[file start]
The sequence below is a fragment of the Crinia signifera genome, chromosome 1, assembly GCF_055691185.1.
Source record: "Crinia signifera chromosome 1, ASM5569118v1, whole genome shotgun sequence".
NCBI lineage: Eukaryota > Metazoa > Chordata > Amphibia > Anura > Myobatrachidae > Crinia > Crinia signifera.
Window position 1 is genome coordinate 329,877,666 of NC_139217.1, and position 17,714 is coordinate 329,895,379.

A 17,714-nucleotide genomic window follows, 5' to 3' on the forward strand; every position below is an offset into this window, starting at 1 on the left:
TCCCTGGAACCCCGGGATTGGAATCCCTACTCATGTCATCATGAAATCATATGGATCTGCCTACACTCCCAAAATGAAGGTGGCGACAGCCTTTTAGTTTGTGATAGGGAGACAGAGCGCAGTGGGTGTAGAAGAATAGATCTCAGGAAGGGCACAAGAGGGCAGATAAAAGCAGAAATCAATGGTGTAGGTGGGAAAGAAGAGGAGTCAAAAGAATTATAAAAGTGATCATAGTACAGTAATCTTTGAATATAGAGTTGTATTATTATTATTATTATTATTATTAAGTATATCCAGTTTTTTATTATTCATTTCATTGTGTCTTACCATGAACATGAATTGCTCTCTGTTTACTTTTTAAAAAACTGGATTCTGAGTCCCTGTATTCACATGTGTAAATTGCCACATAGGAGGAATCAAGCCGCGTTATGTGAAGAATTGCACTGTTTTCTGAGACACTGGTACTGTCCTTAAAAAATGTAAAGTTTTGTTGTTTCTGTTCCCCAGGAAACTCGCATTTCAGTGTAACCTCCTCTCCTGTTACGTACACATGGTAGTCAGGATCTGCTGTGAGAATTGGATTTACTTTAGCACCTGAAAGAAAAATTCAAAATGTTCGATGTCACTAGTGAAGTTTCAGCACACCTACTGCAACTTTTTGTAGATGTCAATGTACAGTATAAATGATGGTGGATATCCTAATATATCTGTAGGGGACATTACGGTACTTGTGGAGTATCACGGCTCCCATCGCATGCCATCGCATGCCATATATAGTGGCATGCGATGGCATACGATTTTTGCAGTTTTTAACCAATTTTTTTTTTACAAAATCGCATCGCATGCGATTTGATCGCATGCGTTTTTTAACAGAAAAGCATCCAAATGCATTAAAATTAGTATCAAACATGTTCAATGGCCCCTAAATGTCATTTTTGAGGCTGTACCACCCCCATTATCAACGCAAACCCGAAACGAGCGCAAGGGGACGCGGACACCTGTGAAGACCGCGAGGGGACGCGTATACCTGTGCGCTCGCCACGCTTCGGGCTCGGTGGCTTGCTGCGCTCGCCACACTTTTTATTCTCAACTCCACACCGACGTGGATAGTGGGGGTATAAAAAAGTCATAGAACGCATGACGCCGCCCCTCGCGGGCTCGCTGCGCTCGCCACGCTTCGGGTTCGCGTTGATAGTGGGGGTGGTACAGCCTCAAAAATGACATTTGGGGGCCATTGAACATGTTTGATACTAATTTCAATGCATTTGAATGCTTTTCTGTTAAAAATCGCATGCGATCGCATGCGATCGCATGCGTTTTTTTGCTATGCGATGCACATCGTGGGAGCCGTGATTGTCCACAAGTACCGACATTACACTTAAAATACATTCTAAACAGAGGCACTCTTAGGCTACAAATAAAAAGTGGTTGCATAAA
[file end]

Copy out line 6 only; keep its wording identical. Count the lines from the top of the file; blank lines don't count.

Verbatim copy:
TCCCTGGAACCCCGGGATTGGAATCCCTACTCATGTCATCATGAAATCATATGGATCTGCCTACACTCCCAAAATGAAGGTGGCGACAGCCTTTTAGTTTGTGATAGGGAGACAGAGCGCAGTGGGTGTAGAAGAATAGATCTCAGGAAGGGCACAAGAGGGCAGATAAAAGCAGAAATCAATGGTGTAGGTGGGAAAGAAGAGGAGTCAAAAGAATTATAAAAGTGATCATAGTACAGTAATCTTTGAATATAGAGTTGTATTATTATTATTATTATTATTATTAAGTATATCCAGTTTTTTATTATTCATTTCATTGTGTCTTACCATGAACATGAATTGCTCTCTGTTTACTTTTTAAAAAACTGGATTCTGAGTCCCTGTATTCACATGTGTAAATTGCCACATAGGAGGAATCAAGCCGCGTTATGTGAAGAATTGCACTGTTTTCTGAGACACTGGTACTGTCCTTAAAAAATGTAAAGTTTTGTTGTTTCTGTTCCCCAGGAAACTCGCATTTCAGTGTAACCTCCTCTCCTGTTACGTACACATGGTAGTCAGGATCTGCTGTGAGAATTGGATTTACTTTAGCACCTGAAAGAAAAATTCAAAATGTTCGATGTCACTAGTGAAGTTTCAGCACACCTACTGCAACTTTTTGTAGATGTCAATGTACAGTATAAATGATGGTGGATATCCTAATATATCTGTAGGGGACATTACGGTACTTGTGGAGTATCACGGCTCCCATCGCATGCCATCGCATGCCATATATAGTGGCATGCGATGGCATACGATTTTTGCAGTTTTTAACCAATTTTTTTTTTACAAAATCGCATCGCATGCGATTTGATCGCATGCGTTTTTTAACAGAAAAGCATCCAAATGCATTAAAATTAGTATCAAACATGTTCAATGGCCCCTAAATGTCATTTTTGAGGCTGTACCACCCCCATTATCAACGCAAACCCGAAACGAGCGCAAGGGGACGCGGACACCTGTGAAGACCGCGAGGGGACGCGTATACCTGTGCGCTCGCCACGCTTCGGGCTCGGTGGCTTGCTGCGCTCGCCACACTTTTTATTCTCAACTCCACACCGACGTGGATAGTGGGGGTATAAAAAAGTCATAGAACGCATGACGCCGCCCCTCGCGGGCTCGCTGCGCTCGCCACGCTTCGGGTTCGCGTTGATAGTGGGGGTGGTACAGCCTCAAAAATGACATTTGGGGGCCATTGAACATGTTTGATACTAATTTCAATGCATTTGAATGCTTTTCTGTTAAAAATCGCATGCGATCGCATGCGATCGCATGCGTTTTTTTGCTATGCGATGCACATCGTGGGAGCCGTGATTGTCCACAAGTACCGACATTACACTTAAAATACATTCTAAACAGAGGCACTCTTAGGCTACAAATAAAAAGTGGTTGCATAAA